LINGUIST List 10.1977

Mon Dec 20 1999

Calls: Amazonian Languages, Linguistic Exploration

Editor for this issue: Jody Huellmantel <jodylinguistlist.org>


As a matter of policy, LINGUIST discourages the use of abbreviations or acronyms in conference announcements unless they are explained in the text.

Directory

  1. marilia lopes da costa faco soares, Symposium on Amazonian Languages and Neighbouring Areas
  2. Steven Bird, Linguistic Exploration Workshop

Message 1: Symposium on Amazonian Languages and Neighbouring Areas

Date: Mon, 20 Dec 1999 15:44:25 -0200 (EASTBRDT)
From: marilia lopes da costa faco soares <mariliaacd.ufrj.br>
Subject: Symposium on Amazonian Languages and Neighbouring Areas



 
 ________________________________________________
 
FINAL CALL FOR PAPERS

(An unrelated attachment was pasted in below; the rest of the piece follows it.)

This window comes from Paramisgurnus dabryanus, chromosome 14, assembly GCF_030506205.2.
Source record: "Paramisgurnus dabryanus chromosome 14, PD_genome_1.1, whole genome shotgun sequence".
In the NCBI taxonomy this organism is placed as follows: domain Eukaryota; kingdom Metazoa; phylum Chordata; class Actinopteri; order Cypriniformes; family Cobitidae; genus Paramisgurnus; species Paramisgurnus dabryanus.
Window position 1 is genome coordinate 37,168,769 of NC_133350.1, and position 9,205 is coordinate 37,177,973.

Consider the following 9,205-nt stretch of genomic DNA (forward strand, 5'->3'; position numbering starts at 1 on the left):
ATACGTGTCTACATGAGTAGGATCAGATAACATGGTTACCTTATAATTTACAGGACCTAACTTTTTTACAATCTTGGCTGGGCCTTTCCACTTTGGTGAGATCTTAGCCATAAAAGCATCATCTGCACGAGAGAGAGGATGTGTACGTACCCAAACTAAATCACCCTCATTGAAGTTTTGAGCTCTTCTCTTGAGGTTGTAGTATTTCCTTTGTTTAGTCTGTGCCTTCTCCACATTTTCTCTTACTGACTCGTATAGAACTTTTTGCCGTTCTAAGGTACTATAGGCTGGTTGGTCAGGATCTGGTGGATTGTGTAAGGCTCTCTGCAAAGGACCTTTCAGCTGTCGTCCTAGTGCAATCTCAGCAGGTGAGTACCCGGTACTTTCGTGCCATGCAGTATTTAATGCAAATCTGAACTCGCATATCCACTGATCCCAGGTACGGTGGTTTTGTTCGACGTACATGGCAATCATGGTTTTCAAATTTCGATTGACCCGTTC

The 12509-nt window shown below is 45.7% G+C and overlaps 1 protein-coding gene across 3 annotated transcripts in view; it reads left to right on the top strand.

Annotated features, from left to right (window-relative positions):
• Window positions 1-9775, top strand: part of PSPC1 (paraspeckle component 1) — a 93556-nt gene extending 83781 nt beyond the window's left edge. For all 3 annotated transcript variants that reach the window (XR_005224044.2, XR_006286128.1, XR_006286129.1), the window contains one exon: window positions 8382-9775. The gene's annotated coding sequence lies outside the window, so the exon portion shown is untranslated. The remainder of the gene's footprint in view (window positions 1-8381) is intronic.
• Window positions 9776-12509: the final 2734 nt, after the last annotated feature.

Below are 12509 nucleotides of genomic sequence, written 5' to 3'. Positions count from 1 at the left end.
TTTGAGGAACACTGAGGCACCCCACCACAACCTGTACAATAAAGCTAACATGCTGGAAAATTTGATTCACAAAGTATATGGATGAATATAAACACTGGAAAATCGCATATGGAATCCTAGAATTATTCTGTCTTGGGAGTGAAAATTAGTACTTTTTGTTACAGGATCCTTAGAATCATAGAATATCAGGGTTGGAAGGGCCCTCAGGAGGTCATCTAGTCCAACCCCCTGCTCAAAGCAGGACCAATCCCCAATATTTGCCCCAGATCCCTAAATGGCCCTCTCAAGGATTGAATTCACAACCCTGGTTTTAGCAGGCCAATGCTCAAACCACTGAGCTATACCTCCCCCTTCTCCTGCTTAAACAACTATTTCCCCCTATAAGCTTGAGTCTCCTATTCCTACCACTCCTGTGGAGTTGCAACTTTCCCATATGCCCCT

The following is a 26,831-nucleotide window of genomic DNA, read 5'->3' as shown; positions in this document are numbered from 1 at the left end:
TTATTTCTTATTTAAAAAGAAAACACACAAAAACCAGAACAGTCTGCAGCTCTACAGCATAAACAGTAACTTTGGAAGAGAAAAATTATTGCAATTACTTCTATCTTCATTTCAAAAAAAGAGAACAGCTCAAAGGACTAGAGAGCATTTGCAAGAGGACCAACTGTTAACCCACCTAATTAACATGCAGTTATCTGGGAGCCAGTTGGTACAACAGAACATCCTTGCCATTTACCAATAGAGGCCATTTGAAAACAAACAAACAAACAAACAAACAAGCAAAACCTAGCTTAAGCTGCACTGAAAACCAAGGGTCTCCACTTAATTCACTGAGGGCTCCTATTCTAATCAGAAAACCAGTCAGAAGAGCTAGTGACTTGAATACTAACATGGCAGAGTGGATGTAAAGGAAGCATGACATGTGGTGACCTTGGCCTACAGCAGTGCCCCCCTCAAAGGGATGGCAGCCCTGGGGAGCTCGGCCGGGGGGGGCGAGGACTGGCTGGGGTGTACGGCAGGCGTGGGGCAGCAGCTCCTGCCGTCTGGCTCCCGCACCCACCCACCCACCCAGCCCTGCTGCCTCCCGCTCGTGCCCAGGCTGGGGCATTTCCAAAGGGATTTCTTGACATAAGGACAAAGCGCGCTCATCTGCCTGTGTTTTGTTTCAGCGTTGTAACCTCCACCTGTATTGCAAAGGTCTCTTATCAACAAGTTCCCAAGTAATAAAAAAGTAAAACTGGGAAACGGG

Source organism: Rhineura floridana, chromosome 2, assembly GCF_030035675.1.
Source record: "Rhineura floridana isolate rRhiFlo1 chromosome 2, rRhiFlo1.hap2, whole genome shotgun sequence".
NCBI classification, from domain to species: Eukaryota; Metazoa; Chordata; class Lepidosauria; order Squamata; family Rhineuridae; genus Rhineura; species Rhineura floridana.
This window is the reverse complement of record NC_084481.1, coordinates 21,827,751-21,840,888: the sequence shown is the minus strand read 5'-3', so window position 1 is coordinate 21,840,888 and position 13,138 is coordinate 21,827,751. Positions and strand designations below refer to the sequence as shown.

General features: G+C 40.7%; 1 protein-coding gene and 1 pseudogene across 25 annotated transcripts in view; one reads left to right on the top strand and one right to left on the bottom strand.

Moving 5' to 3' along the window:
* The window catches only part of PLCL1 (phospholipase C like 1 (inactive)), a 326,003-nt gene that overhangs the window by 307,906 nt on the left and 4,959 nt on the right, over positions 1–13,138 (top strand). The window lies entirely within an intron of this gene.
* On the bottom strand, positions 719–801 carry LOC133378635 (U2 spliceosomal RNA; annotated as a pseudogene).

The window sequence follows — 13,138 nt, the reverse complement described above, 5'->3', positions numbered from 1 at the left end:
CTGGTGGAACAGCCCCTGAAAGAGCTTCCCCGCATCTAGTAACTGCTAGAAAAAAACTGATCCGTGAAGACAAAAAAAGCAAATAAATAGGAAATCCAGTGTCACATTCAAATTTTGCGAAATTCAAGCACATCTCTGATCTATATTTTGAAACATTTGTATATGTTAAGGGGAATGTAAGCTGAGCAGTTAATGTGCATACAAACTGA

SYMPOSIUM: LANGUAGES IN THE AMAZON AND ITS NEIGHBOURING AREAS/
 LENGUAS AMAZONICAS Y DE LAS AREAS ADYACENTES
 
This symposium will take place in Warsaw, July 2000, within
the context of the 50th International Congress of Americanists.

The following types of papers will be especially welcome:

(i) papers in which grammatical properties of individual languages or
group of languages are described;

(ii) papers which aim to explain phenomena in individual or in group of
languages;

(iii) papers exploring the genetic relationships between languages and
languages families;

(iv) papers dealing with "areal" properties of Amazonian and neighbouring
languages.

Registration for this symposium should be made by sending the tittle
and abstract of the presentation until December 31, 1999 through
e-mail, regular mail or fax to the Secretariat of the symposium.
Registrations for the 50 ICA should be made by filling a registration
form that is available at the ICA Second Circular
(50ICAcesla.ci.uw.edu.pl; http://www.cesla.ci.uw.edu.pl/50ICA)


Marilia Faco Soares - convenor (Museu Nacional/ Universidade Federal
 do Rio de Janeiro)

Jose Alvarez (Universidad del Zulia/ Maracaibo, Venezuela) y